Coach driver in HK crash that claimed five lives had been suspended for accident earlier this year

01-Dec-2018 Intellasia | South China Morning Post | 6:14 AM Print This Post

The driver involved in a fatal coach crash in Hong Kong had been suspended for careless driving following an accident earlier this year, his employer revealed on Friday.

The previous incident took place on the Lantau Link in February, when Fok Chi-sum, 62, was driving airport staff to work, Kwoon Chung Bus Group chair Wong Leung-pak told the Post.

“His coach hit the rear of a heavy truck when he was trying to get ahead,” Wong said. “The company considered it a serious accident because a number of passengers were hurt.”

Fok and his 15 passengers nine men and six women were hurt and taken to Princess Margaret Hospital and North Lantau Hospital for treatment. The truck driver, 45, was unhurt.

After the collision, which happened shortly after 5am, the coach ran out of control and crashed into a barrier and a concrete embankment. Fok was trapped and had to be freed by emergency personnel. He passed a breathalyser test.

Fok was suspended for a few weeks to receive training provided by the company.

The information on the driver’s work record was revealed on Friday after Fok’s coach struck a stationary taxi in Tsing Yi while taking workers to the airport. Five people, including the taxi driver, were killed, and 32 injured.

Police said they were looking into whether the driver had been tired or overworked, as he had been on 12-hour shifts for several days. The accident happened just before 5am.

Speaking after visiting the driver at Prince Margaret Hospital at noon on Friday, Wong said this was the most serious accident in Kwoon Chung’s history, but added that he did not think Fok had been driving while fatigued.

Wong said: “According to our records, the driver had his last day off on Tuesday and has had a total of eight days off so far in November.”

“I don’t think he was too tired,” he added, noting that Fok had not reported any health issues to the company.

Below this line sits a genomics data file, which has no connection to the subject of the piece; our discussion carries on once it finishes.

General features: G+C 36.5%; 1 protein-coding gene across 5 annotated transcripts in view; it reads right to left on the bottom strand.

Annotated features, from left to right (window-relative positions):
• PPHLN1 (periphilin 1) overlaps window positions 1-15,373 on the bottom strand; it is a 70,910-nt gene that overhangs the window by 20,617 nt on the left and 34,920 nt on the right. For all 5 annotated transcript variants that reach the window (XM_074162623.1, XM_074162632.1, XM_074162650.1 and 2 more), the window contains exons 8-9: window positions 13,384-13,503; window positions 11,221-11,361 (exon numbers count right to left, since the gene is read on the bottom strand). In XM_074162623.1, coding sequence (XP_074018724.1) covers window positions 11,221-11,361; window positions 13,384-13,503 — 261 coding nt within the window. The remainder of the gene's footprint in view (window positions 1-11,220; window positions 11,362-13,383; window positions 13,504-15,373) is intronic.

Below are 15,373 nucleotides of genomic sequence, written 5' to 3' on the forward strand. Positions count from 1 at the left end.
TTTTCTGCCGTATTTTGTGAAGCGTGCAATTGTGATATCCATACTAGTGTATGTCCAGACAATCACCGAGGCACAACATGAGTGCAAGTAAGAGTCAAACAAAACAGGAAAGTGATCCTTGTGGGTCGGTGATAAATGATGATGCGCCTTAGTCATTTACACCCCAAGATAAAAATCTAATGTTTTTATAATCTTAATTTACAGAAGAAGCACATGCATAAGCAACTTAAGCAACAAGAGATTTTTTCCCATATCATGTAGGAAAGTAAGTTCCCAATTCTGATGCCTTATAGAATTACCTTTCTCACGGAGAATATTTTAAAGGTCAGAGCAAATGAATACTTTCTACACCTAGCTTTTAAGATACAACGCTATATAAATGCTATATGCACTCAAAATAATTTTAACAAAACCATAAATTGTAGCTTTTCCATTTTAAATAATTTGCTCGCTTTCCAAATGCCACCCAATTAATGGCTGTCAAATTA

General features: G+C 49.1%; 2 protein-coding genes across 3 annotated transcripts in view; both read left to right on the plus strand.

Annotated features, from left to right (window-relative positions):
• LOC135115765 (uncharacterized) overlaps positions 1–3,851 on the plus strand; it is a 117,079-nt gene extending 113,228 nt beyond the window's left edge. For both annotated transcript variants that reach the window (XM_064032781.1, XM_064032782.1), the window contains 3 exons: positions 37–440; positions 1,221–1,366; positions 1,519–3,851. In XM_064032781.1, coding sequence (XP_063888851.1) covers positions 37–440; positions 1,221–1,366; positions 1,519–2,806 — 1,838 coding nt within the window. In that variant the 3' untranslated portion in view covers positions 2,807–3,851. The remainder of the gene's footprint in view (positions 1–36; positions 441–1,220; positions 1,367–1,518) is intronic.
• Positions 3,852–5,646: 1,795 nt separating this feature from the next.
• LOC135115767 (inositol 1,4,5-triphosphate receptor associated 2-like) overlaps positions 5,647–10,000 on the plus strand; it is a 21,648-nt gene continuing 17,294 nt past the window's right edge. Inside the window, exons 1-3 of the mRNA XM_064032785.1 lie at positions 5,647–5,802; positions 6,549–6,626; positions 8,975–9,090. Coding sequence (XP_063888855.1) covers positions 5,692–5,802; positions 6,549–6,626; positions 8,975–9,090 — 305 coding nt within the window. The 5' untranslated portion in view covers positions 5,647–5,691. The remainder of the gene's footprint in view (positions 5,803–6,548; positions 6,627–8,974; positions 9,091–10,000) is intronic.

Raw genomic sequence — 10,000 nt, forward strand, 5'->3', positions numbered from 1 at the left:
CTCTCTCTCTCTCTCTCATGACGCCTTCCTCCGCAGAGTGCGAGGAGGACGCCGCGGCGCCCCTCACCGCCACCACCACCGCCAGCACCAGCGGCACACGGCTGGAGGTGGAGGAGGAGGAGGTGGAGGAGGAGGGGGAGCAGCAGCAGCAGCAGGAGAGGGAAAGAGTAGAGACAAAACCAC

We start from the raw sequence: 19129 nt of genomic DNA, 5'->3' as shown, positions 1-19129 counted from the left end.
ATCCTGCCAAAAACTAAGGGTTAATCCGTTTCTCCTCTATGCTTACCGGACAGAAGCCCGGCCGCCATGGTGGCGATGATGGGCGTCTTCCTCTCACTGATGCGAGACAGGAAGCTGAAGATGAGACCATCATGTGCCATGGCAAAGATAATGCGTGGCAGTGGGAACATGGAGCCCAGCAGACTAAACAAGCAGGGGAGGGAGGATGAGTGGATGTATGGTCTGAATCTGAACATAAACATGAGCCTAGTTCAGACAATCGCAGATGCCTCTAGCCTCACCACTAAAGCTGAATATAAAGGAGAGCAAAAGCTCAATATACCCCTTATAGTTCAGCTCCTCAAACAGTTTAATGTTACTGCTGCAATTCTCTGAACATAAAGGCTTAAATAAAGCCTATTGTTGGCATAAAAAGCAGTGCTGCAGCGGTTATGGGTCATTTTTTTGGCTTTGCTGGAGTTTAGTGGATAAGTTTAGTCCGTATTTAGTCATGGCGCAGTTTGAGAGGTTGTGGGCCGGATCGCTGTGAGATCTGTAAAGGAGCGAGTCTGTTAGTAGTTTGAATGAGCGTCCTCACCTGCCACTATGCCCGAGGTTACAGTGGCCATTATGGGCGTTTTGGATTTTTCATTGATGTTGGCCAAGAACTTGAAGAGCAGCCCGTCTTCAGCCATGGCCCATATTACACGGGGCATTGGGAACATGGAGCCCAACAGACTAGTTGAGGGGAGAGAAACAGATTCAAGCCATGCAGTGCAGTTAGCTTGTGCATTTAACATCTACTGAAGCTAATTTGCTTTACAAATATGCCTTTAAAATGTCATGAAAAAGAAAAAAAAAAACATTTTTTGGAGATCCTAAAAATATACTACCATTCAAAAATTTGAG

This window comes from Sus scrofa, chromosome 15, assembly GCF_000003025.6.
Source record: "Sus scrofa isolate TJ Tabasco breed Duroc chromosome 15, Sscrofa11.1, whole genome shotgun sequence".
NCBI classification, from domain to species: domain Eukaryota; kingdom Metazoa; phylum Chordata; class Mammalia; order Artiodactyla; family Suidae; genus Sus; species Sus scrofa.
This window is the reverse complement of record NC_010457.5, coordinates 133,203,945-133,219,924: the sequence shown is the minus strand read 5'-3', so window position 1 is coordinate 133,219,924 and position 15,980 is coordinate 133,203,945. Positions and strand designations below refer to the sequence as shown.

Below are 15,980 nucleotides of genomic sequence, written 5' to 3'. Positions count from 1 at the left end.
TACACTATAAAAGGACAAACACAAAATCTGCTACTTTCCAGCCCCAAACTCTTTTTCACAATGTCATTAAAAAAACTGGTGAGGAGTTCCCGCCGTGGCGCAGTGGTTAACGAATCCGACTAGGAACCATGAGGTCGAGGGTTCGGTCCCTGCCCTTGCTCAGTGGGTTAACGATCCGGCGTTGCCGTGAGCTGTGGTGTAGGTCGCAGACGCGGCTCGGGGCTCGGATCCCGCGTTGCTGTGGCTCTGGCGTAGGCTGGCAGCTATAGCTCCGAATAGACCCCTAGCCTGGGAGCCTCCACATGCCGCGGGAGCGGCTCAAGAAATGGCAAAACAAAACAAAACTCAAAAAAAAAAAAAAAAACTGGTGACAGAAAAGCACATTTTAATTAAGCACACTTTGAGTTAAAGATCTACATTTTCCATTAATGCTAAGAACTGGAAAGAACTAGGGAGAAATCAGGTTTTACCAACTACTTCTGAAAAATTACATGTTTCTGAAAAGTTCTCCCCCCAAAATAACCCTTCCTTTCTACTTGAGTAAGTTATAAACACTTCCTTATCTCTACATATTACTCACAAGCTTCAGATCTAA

Wong said a 12-hour shift was the norm for drivers working for Kwoon Chung.

“For drivers who are not operating shuttles, the actual driving time is usually six to seven hours in one shift,” he said, adding that drivers could rest during non-driving hours.

We will have to get the black box and wait for further investigation by police to find out what caused the accident

Wong Leung-pak, Kwoon Chung Bus Group chair

“Non-franchised buses are different. We have to take care of daily commuters and suit their time,” Wong said when asked if 12 hours was too long for one shift.

According to the company’s last available tracking data, the bus had been travelling faster than 70km/h at the time of the crash.

“Our GPS showed that the vehicle stopped at 4.51am,” he said.

“The bus will be sent to the vehicle examination centre in Siu Ho Wan. We will have to get the black box and wait for further investigation by police to find out what caused the accident,” Wong said.

The bus was registered in 2011 and had its last major check in February.

In a statement issued at noon on Friday, the Cathay Pacific Airways Flight Attendants Union condemned Wong for “pushing all the liability to the driver”. Two of the deceased were employees of Cathay Pacific Group subsidiaries. Another 18 staff were injured and sent to hospital after the crash.

“What happened this morning is not an isolated incident,” the union said. “We have found in previous reports that since 2004, Kwoon Chung has been involved in three deadly road accidents, and all the accidents took place on buses transporting airport staff on overnight shifts.”

The union urged Kwoon Chung’s management to stop passing the buck and to review the issue of drivers working long hours.

“We will ask Cathay’s management to review if Kwoon Chung’s service is sufficiently safe. If it is found below standards, we hope Cathay can review its contract with Kwoon Chung,” the statement said.

Wong said Kwoon Chung operated more than 200 routes around the clock for people working at the airport.

At 3pm, a government spokeswoman said five victims four men and one woman remained in hospital while 27 others had been discharged after treatment.

Two men were in critical and stable condition respectively at Princess Margaret Hospital. Another man was in stable condition at Yan Chai Hospital while a man and a woman were in stable condition at Queen Elisabeth Hospital.

Ground handling company Jardine Aviation Services said several of its employees were involved in the accident and were sent to hospital.

“We contacted them right after the accident to provide assistance. They have all been discharged from hospital now,” its spokesman said. “We would like to convey our deepest sympathy to all the injured and will provide necessary support and assistance to affected colleagues.”

Chief Executive Carrie Lam Cheng Yuet-ngor said she was saddened by the tragic incident and expressed her deepest condolences to the families of the deceased.

“I think it is too early to draw a conclusion on this very tragic incident,” she said.

“This is why it is not appropriate for the government to suggest what sort of remedial measures we should take,” Lam added.

She pledged that the government would make improvements and enhance its monitoring work if necessary.

Members of the public who are emotionally affected by the accident or in need of assistance may call the Social Welfare Department’s 24-hour hotline at 2343 2255.


Category: Hong Kong

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